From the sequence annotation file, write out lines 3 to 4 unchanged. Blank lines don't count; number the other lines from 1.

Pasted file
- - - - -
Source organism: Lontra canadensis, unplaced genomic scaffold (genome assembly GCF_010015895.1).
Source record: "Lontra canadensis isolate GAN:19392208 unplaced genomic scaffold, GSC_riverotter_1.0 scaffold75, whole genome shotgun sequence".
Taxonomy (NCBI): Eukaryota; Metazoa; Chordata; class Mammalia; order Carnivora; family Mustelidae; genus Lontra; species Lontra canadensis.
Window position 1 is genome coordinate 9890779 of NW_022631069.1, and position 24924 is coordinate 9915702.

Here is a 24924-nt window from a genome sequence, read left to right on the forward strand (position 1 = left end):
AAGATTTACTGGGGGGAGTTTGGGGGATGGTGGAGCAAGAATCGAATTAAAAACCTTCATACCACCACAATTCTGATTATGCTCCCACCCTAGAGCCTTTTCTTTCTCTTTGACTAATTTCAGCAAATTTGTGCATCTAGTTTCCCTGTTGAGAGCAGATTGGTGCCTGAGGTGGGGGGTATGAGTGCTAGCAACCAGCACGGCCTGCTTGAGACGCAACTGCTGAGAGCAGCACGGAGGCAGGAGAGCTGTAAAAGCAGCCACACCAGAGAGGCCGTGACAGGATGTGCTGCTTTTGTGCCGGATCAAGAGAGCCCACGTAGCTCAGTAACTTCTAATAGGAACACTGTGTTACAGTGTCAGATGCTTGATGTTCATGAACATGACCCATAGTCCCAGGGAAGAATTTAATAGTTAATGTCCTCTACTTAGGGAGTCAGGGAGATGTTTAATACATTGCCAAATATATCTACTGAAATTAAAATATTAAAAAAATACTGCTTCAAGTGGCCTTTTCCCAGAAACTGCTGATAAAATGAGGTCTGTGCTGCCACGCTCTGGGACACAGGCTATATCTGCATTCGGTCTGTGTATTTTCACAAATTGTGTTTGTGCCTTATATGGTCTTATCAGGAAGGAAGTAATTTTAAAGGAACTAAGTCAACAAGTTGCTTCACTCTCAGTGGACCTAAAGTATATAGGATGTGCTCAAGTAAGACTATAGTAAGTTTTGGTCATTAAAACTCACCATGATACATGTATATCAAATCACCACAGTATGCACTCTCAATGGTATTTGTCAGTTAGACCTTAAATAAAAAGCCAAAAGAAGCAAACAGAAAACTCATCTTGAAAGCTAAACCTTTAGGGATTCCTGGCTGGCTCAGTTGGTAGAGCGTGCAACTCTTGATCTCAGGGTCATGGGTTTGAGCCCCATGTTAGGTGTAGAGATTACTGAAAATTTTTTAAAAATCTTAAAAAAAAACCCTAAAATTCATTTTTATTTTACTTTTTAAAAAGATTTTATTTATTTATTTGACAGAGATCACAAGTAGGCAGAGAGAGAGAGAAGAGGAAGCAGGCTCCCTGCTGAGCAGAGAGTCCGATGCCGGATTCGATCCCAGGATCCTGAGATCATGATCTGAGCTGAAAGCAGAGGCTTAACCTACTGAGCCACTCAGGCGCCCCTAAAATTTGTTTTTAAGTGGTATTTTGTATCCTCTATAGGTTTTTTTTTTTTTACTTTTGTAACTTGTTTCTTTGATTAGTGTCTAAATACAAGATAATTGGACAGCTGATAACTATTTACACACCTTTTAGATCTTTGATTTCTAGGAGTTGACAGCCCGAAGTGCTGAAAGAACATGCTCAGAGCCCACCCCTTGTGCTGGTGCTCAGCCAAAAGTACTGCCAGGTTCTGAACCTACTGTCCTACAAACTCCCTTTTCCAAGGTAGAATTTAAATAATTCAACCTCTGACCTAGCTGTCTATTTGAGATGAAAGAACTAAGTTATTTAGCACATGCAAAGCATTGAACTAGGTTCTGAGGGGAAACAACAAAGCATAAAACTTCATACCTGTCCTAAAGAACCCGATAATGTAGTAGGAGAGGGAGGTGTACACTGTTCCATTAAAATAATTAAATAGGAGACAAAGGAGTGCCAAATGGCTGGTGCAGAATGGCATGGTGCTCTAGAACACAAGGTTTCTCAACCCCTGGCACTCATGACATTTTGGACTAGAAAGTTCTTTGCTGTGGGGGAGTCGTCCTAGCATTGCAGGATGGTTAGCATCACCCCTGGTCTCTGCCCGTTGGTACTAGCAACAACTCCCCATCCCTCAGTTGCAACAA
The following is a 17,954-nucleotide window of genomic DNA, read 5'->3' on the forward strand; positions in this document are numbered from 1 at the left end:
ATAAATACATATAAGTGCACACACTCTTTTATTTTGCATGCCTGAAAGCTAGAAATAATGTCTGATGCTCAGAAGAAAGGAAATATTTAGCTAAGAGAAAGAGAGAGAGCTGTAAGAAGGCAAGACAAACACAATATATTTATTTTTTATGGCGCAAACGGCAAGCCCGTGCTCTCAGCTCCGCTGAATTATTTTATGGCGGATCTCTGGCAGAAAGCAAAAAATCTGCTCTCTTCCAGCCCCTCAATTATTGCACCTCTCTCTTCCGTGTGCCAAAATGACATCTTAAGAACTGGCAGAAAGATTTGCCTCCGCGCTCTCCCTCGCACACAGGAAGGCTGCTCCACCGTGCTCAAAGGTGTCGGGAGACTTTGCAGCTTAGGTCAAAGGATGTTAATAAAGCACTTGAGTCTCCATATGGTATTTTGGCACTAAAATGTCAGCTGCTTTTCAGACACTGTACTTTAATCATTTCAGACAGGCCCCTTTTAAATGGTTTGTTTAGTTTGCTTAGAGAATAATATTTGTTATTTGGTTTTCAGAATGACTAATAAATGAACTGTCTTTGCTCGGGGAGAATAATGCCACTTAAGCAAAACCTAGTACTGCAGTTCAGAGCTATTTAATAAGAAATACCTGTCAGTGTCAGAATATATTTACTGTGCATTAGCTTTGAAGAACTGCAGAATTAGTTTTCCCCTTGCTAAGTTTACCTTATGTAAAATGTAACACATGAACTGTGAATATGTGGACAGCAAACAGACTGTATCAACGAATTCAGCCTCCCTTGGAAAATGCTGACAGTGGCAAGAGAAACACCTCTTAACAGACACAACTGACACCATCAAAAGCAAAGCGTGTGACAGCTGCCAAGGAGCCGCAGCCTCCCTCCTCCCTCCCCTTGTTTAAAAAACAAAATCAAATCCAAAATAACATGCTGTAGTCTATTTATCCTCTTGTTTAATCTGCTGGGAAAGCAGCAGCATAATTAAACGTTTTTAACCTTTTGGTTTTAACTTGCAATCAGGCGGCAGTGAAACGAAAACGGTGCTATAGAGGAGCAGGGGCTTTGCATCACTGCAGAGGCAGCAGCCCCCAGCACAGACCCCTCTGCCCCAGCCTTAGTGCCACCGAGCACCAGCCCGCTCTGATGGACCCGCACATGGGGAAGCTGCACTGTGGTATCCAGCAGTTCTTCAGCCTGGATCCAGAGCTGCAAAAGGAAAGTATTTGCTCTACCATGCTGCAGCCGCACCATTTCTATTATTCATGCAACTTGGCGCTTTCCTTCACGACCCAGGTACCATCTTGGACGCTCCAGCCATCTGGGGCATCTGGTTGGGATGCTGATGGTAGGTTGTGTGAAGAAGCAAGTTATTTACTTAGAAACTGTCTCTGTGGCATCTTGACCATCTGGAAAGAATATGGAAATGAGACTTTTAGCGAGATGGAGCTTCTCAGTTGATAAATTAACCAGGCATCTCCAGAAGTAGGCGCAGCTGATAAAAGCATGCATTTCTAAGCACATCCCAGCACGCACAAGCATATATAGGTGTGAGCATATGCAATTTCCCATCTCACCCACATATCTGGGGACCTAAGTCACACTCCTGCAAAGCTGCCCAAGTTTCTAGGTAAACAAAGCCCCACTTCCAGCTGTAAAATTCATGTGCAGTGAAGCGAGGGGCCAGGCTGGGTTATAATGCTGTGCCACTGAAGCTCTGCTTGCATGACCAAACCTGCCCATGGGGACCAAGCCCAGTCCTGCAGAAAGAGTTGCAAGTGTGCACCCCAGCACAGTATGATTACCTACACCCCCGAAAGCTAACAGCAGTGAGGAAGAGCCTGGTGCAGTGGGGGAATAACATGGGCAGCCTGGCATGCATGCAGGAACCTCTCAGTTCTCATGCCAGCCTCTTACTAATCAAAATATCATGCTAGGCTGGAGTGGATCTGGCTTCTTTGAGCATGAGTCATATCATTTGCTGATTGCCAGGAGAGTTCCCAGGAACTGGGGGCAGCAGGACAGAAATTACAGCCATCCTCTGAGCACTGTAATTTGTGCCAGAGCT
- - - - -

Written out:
Taxonomy (NCBI): Eukaryota; Metazoa; Chordata; class Mammalia; order Carnivora; family Mustelidae; genus Lontra; species Lontra canadensis.
Window position 1 is genome coordinate 9890779 of NW_022631069.1, and position 24924 is coordinate 9915702.